persuasive technologies for sustainable urban
mobility. The applications send messages with
alternate routes, transit and time information, as well
as messages that allow the user to cycle through when
possible or walk to certain places.
In addition to the areas cited, numerous others are
increasing their research on the use of persuasion for
behavior change, areas such as education, conscious
consumption and areas related to sustainability. In the
section below will be presented a systematic review
that presents some of the main works found in the
literature that have developed persuasive applications
for change in the behavior in relation to the use of
electric energy and water.
3.1 Planning
In order to identify existing solutions around how
persuasive technology is applied in environments that
seek sustainability and in the same way to identify the
least used strategies in this context, the following
research question:
Q1 - What are the most and least persuasive
principles used in systems that aim at sustainability in
the domains of energy and water use in domestic
Q2 - What particularities do sustainability
persuasion systems have?
3.2 Conducting the Systematic Review
Elaboration of the search string: For the definition of
the search strings the words persuasive computing
and persuasive technology were used, between the
strings the boolean operator OR was used because the
words technology or persuasive computing have the
same meaning. As the research question aims to
answer sustainability issues involving water or
energy, these words were also separated by the
Boolean operator OR, so the research could be
The Use of Persuasive Strategies in Systems to Achieve Sustainability in the Fields of Energy and Water: A Systematic Review
broader. The search string is limited to titles, abstracts
and keywords, so use the TITLE-ABS-KEY
sentence. In this way the search string created is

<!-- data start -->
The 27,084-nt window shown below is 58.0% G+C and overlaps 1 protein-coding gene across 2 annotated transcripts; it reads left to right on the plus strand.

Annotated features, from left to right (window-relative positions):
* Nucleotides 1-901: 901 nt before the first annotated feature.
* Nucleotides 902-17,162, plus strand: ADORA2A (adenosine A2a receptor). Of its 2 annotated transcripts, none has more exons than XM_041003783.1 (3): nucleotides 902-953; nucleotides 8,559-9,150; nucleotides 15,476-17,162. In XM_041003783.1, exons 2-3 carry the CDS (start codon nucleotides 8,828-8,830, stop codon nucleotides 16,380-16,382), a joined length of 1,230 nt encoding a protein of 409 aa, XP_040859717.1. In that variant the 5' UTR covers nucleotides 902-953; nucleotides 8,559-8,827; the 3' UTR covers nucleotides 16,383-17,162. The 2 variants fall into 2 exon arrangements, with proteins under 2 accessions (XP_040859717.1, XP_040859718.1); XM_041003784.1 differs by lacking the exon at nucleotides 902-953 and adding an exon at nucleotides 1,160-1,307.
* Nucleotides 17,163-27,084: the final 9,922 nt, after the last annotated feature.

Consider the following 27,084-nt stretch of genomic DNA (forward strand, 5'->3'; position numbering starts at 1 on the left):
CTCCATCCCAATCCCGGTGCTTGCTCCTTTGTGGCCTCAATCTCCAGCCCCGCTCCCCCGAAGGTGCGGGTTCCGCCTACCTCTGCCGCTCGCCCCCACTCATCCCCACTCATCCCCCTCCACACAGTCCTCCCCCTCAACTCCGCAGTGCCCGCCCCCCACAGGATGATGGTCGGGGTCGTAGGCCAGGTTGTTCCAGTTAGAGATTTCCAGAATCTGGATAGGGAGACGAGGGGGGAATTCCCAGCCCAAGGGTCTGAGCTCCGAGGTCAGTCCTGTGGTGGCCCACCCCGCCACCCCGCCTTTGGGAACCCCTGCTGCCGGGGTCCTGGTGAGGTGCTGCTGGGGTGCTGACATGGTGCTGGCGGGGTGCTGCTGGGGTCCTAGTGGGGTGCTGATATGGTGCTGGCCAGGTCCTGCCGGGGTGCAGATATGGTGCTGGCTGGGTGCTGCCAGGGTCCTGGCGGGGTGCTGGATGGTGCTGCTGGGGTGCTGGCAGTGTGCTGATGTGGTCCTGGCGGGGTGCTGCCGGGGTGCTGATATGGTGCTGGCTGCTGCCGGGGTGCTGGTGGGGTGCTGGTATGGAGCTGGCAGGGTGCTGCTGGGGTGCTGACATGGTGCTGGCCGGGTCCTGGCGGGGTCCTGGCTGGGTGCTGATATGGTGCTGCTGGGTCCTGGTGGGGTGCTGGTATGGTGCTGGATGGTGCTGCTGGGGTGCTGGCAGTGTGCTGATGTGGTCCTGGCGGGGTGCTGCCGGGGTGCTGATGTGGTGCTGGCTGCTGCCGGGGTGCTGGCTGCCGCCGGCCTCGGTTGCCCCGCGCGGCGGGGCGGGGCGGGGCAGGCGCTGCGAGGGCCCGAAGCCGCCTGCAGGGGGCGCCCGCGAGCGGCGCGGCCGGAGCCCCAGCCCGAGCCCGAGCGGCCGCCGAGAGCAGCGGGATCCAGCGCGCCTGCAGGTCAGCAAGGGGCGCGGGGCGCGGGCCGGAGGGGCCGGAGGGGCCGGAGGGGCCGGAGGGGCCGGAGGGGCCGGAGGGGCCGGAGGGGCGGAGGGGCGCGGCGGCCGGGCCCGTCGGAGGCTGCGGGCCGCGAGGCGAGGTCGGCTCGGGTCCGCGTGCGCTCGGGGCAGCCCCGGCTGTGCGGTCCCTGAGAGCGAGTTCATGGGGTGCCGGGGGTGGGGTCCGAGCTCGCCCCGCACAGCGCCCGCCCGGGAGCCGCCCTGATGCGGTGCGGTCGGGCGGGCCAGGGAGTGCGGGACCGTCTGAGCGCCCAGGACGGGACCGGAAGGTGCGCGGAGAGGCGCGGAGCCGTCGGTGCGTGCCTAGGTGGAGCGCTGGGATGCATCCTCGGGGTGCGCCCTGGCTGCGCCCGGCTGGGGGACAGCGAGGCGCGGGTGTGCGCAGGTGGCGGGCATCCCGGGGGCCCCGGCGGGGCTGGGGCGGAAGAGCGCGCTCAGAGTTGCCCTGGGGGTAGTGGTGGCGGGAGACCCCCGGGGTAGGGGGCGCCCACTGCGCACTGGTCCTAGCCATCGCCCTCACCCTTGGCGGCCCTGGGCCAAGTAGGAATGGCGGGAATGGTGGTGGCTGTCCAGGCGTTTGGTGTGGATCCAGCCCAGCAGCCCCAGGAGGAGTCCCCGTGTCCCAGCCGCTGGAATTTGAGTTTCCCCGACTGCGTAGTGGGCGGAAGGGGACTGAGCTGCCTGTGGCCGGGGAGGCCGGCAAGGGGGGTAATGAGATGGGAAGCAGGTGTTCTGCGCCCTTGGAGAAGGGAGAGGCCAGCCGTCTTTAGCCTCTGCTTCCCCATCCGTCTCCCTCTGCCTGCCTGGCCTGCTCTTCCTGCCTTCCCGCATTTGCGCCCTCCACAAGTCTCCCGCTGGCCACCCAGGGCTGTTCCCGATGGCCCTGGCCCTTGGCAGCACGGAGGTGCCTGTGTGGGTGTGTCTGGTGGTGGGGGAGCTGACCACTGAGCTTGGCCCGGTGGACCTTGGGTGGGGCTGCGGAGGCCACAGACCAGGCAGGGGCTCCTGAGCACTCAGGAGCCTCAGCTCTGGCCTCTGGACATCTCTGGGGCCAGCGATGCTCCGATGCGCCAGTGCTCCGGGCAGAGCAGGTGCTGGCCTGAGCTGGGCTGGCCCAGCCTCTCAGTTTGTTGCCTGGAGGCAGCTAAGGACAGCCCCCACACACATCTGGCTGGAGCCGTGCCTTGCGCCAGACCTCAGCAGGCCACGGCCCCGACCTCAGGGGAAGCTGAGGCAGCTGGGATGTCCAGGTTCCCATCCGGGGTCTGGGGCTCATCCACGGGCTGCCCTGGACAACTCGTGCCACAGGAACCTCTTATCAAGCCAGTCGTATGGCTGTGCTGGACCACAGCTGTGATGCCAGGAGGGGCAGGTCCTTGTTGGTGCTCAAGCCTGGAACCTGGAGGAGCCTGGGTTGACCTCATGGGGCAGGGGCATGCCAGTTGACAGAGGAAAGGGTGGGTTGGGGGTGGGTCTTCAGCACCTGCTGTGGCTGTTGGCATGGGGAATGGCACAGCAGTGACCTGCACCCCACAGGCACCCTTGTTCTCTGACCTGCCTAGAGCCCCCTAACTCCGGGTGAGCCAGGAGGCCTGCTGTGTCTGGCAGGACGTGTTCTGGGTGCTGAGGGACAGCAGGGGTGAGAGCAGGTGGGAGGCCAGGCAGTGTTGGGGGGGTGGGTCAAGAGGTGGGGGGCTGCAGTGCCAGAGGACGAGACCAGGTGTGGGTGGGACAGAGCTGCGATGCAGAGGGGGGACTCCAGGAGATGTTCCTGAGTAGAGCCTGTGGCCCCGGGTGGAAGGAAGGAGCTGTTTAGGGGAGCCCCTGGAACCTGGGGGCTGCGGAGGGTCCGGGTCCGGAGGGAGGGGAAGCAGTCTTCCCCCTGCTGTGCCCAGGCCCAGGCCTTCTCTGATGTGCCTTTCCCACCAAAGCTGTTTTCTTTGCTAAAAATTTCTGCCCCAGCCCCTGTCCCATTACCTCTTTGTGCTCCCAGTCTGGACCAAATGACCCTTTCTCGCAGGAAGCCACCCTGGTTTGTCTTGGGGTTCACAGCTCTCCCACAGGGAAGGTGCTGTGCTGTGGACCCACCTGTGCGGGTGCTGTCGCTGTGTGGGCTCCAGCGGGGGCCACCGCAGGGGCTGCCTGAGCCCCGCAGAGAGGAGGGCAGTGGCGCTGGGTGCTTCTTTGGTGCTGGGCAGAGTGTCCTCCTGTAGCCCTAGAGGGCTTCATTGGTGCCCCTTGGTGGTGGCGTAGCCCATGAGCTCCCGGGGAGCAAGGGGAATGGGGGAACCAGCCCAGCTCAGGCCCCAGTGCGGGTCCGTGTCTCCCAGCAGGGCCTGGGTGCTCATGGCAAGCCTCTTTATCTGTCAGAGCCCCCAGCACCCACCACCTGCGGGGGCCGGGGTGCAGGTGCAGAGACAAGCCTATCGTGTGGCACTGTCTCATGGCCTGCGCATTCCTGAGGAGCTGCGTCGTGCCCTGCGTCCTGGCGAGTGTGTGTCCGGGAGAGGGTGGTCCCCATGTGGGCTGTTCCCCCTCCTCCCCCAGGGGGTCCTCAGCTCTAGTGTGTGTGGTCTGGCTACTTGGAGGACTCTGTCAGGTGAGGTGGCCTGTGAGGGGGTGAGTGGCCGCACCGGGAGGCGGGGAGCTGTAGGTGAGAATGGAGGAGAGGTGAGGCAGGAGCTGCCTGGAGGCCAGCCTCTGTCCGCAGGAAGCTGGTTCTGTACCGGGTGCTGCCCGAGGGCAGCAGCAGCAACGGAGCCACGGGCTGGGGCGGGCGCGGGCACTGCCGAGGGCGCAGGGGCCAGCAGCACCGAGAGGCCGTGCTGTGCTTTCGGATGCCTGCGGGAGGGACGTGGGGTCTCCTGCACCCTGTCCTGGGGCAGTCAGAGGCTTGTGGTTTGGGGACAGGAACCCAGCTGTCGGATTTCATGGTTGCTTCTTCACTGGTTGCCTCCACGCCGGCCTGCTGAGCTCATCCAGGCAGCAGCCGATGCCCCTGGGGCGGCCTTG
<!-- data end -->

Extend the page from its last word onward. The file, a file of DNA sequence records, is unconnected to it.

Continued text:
represented in Figure 1.
Figure 1: Search string.
Definition of the database: the search was
performed in the online database Scopus Elsevier,
considered one of the largest databases of peer-
reviewed literature.
Inclusion and exclusion criteria: inclusion criteria aim
to direct the selection of articles that will answer the
research question and, on the other hand, the
exclusion criteria serve to retain articles that will not
be useful at this time of the research. The inclusion
criteria are represented by (I) and the exclusion
criteria by (E), as presented in Table 1.
Table 1: Inclusion and exclusion criteria.
(I-1) Studies that
contain terms of
computing or persuasive
technology and
sustainability issues in
the title, abstract or key
(E-1) Studies that were not in
the area of computer science.
(I-2) Studies that
have implemented or
designed systems that use
persuasive principles to
achieve sustainability.
(E-2) Studies that did not
contain terms of computing or
persuasive technology and
sustainability issues related to
energy or water in the title,
abstract or keywords.
(I-3) Studies that
have been designed for
domestic environments.
(E-3) Studies that addressed
only concepts and techniques and
did not develop some application
or that demonstrated the
applicability of persuasive
principles in the sustainable
(E-4) Studies involving
persuasive systems geared
toward sustainability have
however been tested or designed
for workplaces, public squares,
Extraction of works: The query in the database